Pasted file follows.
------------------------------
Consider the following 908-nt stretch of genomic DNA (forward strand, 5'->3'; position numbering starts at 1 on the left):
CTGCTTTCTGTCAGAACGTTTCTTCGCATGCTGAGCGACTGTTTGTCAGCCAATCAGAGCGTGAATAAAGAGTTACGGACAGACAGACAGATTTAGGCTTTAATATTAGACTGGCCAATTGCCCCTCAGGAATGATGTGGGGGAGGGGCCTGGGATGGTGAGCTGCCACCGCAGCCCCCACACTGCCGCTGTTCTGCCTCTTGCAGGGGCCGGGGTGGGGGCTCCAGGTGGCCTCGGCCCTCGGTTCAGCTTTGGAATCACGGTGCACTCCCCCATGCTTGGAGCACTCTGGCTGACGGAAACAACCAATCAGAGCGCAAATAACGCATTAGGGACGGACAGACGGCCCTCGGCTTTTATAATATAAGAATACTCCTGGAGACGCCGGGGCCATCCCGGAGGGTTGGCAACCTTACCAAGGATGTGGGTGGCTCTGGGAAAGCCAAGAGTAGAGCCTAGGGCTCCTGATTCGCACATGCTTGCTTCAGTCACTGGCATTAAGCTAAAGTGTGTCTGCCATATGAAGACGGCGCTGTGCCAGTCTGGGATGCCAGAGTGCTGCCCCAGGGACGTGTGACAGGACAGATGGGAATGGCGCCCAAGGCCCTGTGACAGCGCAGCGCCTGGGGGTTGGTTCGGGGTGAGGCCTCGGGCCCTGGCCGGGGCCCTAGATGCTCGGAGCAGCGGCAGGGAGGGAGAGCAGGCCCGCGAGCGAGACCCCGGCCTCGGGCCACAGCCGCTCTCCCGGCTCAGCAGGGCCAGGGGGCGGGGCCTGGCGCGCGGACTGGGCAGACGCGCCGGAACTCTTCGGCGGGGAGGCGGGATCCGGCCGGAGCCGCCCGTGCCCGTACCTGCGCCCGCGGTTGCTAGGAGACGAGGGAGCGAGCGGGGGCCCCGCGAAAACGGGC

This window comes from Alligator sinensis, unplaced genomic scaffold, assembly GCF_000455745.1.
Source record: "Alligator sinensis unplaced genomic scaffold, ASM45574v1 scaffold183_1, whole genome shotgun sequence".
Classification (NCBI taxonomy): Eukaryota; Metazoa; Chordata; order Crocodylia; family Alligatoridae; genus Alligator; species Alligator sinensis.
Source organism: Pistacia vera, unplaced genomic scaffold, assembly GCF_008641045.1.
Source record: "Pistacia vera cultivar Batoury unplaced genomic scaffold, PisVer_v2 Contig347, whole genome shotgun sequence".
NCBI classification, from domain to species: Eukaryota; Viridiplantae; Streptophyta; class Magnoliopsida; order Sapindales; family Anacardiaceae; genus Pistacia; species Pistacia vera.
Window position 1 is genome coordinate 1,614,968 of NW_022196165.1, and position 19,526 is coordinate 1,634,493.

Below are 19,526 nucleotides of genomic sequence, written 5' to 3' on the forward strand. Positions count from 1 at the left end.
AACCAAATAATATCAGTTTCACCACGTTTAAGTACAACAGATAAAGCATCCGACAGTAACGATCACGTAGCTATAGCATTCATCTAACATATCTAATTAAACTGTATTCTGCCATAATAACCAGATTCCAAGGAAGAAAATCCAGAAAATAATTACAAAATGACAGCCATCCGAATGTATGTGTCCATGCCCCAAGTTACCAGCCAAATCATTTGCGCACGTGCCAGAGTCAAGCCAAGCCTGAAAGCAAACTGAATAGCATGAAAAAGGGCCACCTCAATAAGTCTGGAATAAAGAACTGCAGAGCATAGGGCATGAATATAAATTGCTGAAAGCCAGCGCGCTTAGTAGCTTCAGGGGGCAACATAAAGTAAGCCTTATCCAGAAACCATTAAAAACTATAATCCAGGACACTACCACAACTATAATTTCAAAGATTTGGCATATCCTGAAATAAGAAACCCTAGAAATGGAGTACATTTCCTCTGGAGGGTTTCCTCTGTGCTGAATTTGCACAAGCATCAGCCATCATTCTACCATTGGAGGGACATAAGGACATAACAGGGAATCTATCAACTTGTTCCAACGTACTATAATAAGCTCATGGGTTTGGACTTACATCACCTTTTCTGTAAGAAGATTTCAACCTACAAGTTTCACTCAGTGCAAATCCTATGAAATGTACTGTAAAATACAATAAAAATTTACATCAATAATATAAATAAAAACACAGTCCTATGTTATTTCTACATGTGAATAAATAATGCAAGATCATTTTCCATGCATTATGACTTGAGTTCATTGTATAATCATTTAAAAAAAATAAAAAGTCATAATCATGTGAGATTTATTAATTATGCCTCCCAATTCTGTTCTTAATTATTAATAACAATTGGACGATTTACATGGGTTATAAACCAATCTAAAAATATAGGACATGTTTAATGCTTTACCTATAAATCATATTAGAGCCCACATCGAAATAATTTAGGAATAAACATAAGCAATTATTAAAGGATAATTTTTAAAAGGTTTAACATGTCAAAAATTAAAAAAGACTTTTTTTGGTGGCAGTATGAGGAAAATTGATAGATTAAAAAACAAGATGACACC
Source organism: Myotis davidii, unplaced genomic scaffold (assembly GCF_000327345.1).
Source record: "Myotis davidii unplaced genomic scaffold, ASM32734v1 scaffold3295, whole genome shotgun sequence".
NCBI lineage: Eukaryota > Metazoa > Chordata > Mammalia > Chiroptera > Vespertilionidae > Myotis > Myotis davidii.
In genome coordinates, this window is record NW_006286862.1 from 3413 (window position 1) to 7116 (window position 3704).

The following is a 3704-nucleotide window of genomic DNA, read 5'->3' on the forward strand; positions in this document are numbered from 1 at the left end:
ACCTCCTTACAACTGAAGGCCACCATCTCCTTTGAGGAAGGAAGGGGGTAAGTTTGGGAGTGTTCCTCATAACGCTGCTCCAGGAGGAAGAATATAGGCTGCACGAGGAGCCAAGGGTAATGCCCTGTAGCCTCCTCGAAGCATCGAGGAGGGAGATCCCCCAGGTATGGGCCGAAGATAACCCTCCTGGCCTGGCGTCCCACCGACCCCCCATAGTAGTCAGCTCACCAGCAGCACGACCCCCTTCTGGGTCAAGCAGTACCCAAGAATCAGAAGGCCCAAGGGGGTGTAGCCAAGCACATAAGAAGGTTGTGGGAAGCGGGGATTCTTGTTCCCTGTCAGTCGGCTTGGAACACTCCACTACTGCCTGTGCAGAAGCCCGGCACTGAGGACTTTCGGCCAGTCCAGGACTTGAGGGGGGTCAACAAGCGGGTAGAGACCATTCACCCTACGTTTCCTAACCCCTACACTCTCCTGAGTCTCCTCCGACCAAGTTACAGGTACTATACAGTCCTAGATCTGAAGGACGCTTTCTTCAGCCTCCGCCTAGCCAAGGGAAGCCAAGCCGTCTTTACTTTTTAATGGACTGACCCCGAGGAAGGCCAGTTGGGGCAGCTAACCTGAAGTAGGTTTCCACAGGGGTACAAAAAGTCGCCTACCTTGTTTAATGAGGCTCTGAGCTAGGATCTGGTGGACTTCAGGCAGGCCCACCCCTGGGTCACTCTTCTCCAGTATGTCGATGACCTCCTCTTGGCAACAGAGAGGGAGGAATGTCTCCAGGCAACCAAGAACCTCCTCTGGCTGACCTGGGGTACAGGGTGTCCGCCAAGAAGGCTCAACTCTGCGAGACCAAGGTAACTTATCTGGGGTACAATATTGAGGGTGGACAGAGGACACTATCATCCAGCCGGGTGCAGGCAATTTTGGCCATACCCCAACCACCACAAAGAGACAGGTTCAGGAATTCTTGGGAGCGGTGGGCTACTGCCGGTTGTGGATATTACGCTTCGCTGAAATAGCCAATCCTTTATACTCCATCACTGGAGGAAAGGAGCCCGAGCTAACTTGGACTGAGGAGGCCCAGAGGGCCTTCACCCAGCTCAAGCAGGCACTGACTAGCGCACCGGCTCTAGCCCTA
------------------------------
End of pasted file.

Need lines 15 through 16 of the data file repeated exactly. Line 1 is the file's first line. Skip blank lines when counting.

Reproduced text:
In genome coordinates, this window is record NW_006286862.1 from 3413 (window position 1) to 7116 (window position 3704).

The following is a 3704-nucleotide window of genomic DNA, read 5'->3' on the forward strand; positions in this document are numbered from 1 at the left end: